No shave November growing awareness of testicular cancer - - No One Gets You Closer

No shave November growing awareness of testicular cancer


SHERMAN, TX - Love it or hate it, facial hair is becoming synonymous with November. It's that time of year when guys can get in touch with their inner Grizzly Adams, all while reminding everyone of the dangers of testicular cancer.

As the saying goes, boys will be boys, but November is the one time of year when they're encouraged to get a little manlier and let the facial hair grow.

"Half an inch, I'm looking for half an inch all the way around," said Steven Brinkley.

"I'm getting a little older now and it fills in better so it'll be kind of cool to see what happens with it," said Mike West.

Proudly sporting 5 o'clock shadows, these guys are just a few days into No Shave November or what some refer to as, Noshember!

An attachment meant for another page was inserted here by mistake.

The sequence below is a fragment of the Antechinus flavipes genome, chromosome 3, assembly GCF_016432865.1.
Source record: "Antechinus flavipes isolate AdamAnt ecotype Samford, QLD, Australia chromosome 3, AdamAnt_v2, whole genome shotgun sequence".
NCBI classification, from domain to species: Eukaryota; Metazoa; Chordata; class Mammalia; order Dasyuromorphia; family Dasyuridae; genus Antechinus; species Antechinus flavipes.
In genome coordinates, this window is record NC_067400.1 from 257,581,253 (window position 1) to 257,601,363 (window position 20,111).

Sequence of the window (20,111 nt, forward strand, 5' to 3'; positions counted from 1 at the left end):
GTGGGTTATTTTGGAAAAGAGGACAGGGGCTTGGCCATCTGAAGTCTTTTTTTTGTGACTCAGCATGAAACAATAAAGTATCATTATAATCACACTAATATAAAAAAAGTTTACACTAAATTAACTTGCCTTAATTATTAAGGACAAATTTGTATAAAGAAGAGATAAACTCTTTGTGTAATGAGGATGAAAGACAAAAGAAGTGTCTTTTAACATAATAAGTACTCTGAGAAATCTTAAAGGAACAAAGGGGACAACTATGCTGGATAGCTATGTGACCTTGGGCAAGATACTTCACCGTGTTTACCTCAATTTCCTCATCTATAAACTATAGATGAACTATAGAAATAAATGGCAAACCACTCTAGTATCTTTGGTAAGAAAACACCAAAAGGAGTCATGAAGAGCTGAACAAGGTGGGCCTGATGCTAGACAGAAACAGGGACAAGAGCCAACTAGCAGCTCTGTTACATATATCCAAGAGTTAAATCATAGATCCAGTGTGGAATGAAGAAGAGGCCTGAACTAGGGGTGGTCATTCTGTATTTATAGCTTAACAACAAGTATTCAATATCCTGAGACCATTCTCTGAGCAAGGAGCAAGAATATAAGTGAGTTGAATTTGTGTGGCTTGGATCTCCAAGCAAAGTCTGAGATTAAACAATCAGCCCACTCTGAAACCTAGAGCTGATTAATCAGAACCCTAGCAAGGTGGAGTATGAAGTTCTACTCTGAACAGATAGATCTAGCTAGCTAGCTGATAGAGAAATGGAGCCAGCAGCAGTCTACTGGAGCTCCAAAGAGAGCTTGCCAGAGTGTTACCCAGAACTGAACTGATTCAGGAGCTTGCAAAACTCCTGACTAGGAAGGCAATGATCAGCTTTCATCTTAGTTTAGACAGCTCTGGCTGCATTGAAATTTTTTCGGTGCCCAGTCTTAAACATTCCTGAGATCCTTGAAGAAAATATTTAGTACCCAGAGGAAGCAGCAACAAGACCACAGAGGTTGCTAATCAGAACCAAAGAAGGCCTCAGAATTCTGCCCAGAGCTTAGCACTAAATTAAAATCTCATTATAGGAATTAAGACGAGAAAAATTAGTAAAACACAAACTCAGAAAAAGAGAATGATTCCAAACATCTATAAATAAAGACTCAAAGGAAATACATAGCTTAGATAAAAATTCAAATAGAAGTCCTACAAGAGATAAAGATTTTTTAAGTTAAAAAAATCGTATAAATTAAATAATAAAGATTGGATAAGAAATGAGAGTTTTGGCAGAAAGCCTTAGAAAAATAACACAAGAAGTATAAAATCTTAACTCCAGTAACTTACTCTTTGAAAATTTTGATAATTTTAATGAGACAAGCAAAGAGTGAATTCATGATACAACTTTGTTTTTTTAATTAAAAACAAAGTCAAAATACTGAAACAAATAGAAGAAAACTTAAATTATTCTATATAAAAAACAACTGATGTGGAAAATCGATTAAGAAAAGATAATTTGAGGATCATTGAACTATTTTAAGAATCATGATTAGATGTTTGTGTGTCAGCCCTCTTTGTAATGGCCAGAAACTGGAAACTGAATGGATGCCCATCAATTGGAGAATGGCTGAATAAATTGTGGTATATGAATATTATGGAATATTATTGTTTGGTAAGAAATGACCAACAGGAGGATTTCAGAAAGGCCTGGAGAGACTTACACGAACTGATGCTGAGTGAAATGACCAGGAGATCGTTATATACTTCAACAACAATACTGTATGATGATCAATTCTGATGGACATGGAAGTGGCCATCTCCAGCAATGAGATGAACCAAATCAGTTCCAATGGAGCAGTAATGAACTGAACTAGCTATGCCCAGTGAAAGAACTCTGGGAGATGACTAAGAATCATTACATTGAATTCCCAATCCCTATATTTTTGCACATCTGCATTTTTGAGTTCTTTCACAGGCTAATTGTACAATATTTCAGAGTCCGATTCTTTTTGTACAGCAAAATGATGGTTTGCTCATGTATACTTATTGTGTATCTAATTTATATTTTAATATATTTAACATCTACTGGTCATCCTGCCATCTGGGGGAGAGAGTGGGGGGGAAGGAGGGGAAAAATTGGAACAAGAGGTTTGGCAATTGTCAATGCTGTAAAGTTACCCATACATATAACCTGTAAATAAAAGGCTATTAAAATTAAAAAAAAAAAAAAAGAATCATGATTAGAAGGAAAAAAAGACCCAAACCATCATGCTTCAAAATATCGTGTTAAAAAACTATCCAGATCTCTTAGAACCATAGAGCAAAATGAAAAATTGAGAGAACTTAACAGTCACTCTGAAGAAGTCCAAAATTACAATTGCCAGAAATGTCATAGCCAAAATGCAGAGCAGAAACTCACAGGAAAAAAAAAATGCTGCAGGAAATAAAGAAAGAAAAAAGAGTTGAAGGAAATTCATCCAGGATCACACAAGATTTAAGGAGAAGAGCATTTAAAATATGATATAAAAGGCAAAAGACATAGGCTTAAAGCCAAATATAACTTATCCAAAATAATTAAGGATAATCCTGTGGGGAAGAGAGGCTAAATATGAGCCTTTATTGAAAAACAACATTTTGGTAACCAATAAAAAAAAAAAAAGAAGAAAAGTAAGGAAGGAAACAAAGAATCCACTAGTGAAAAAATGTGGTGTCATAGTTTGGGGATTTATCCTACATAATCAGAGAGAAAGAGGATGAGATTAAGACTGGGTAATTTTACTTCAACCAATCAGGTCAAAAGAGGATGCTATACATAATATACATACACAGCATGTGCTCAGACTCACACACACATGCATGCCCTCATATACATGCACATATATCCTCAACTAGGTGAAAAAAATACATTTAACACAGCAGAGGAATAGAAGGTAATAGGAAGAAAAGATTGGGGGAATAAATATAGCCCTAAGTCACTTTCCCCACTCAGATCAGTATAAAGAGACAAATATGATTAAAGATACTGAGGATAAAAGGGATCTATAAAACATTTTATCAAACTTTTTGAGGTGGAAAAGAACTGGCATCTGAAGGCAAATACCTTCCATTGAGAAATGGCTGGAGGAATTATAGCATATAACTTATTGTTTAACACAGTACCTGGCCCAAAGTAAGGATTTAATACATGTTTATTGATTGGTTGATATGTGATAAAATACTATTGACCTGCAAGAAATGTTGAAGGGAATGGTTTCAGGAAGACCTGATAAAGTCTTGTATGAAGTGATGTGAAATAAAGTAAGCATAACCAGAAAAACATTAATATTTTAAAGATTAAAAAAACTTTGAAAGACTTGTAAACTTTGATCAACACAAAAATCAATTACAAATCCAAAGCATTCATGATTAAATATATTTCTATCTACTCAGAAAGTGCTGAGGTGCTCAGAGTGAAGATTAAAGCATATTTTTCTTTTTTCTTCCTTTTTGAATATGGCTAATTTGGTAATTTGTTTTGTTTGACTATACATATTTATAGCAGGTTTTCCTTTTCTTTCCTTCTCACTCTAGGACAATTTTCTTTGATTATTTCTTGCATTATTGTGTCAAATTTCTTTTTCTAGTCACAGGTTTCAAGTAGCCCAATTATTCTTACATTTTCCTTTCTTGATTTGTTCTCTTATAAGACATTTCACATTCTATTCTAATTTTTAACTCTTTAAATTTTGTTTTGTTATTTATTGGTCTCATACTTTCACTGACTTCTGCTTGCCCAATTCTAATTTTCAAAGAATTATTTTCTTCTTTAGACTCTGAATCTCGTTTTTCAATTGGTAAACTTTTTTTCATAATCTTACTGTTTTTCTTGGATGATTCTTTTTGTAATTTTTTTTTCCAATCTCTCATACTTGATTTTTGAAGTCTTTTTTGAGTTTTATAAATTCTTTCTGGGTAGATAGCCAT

The guys are doing it hoping to also grow awareness of testicular cancer.

The American Cancer Society says more than 300 men will die from it this year, but they say the disease is treatable if it's found early enough.

"It's a real important thing, they get a lot of awareness for women's breast cancer, but you know men equally have a problem with this so if we can grow some beards out and create some awareness, get some guys to get checked out, it's served it's purpose," said West.

It's the one time of year when guys can actually ditch the shaving cream and the razors.

A lot of guys do it for the manly competition of seeing who can grow the most facial hair, but others say it's a fun way to promote awareness of testicular cancer.

"It's something the guys can do a little bit to kind of band together, it's an important thing that guys need to be checked out, sometimes guys we put our problems and health on the back burner," West said.

And while a lot of ladies say they don't usually dig facial hair, most of them say they can deal with it for a month.

"It's a little, a little rough, but I think I can handle it for this cause," Jessica Maines said.

"I think it's really good for the men to participate in things and it would make the public more aware," said Teresa West.